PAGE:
Grammar Giggles – School Newspapers

I found this on Twitter. The thing that is most disturbing is that this person proofreads the school newspaper but can’t spell “principal.” That does not speak well for the quality of the newspaper.

Then, Than, and Admitting Mistakes.

The last Grammar Giggles had a glaring error in it. I knew when I started this gig that my audience was going to be one of the toughest out there, but decided to go for it anyway. The people who follow me have been much more than kind when I do make a mistake (yeah, it happens). One of my friends sent me a very nice email with a great graphic to ask me if she was correct and I was wrong, I’m going to use her “infographic” as my blog post this week. In the Grammar Giggles, it said that something “was easier then trying to explain.” “Then” should have been “than.” I have lots of things I can blame it on, but it was wrong and I knew better. Thanks to Stephanie for being so nice about my error and giving me a great example for a topic for this week.

“Then” has an element of time.

  • He ate dinner and then decided on dessert. (After dinner the next thing in time that happened was deciding on dessert.)

“Than” refers to a comparison.

  • He would rather take the light rail to work than drive to work every day. (Comparison between riding the light rail and driving.)

Grammar Girl says to make it easier to remember, note that “then” and “time” both contain the letter “e” and “than” and “comparison” both have the letter “a.”

I will take more time to read my posts rather than a cursory review so that the entries are then correct.

Grammar Giggles Week – Zombie Proofreading

Passing along an article that was easier than trying to explain just the picture. While it’s not something I would have noticed (because I have no idea what channel I’m watching at any given time), it does show the importance of proofreading everything–not just documents or letters.

I Feel Good But Not Well

I don’t get sick often, but every once in a while something comes along to kick my butt. The latest “cold” has done just that. Three days in bed, missing my personal blog post deadline, and missing a day of work later, I’m feeling semi-human and thought being sick opened a whole new topic!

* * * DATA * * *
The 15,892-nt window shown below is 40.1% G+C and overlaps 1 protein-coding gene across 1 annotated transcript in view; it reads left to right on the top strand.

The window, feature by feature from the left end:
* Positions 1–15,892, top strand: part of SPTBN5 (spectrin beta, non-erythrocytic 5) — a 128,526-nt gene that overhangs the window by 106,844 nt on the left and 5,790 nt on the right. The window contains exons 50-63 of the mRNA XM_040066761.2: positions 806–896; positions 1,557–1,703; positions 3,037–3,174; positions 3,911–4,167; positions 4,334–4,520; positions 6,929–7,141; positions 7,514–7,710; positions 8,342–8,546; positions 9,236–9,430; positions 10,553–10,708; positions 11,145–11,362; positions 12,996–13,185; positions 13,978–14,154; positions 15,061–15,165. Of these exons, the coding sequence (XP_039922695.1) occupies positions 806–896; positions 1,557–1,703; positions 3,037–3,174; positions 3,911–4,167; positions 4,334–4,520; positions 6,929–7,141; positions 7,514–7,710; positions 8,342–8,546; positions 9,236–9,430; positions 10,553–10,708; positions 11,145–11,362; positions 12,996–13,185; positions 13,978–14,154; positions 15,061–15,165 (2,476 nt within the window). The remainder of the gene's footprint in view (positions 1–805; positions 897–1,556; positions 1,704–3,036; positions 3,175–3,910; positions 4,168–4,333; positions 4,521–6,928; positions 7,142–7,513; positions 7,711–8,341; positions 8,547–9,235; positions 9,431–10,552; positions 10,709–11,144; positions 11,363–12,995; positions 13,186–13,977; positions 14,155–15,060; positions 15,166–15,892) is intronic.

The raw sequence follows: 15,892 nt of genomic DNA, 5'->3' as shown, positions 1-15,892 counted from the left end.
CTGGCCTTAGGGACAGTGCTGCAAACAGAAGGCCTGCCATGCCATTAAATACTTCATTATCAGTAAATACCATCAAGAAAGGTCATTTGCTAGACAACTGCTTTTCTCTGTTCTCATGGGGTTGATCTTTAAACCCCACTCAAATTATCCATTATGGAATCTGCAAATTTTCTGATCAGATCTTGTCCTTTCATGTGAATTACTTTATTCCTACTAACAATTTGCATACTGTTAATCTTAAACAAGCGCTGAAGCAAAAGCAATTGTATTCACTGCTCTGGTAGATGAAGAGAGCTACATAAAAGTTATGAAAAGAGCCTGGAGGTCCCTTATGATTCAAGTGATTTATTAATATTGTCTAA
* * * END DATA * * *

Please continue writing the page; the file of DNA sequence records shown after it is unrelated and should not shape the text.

Good and well are misused a lot.  Good is an adjective.

  • She did a good job on the project the boss gave her.

Well is usually used as an adverb with action verbs, but can be used as an adjective when referring to someone’s health.

  • She ran well

It is not proper, however, to say “She ran good” because “ran” is an action verb.

  • He said he didn’t feel well when he woke up that morning.

Good can also be used with linking verbs. For instance in the response to “How are you?” it is perfectly acceptable to answer “I am good” when they are inquiring about your general status. If you are recovering from a long illness and someone asks how you are, saying “I am well” indicates to them that you are healthy.

To feel well means “to be in good health” and to feel good means “to be in good spirits.”

Once I get completely over this illness, I am hoping to be a healthy person. Healthy means to be in good health and healthful is to promote health (like healthful food).

One more illness-related set of words that are confused a lot are nauseous and nauseated.  Nauseous means to induce nausea so a pile of something disgusting makes you feel nauseous, but if your stomach is upset, you feel nauseated.

So I am good, I feel well (at least better anyway), and I do not feel nauseated. Things are looking up!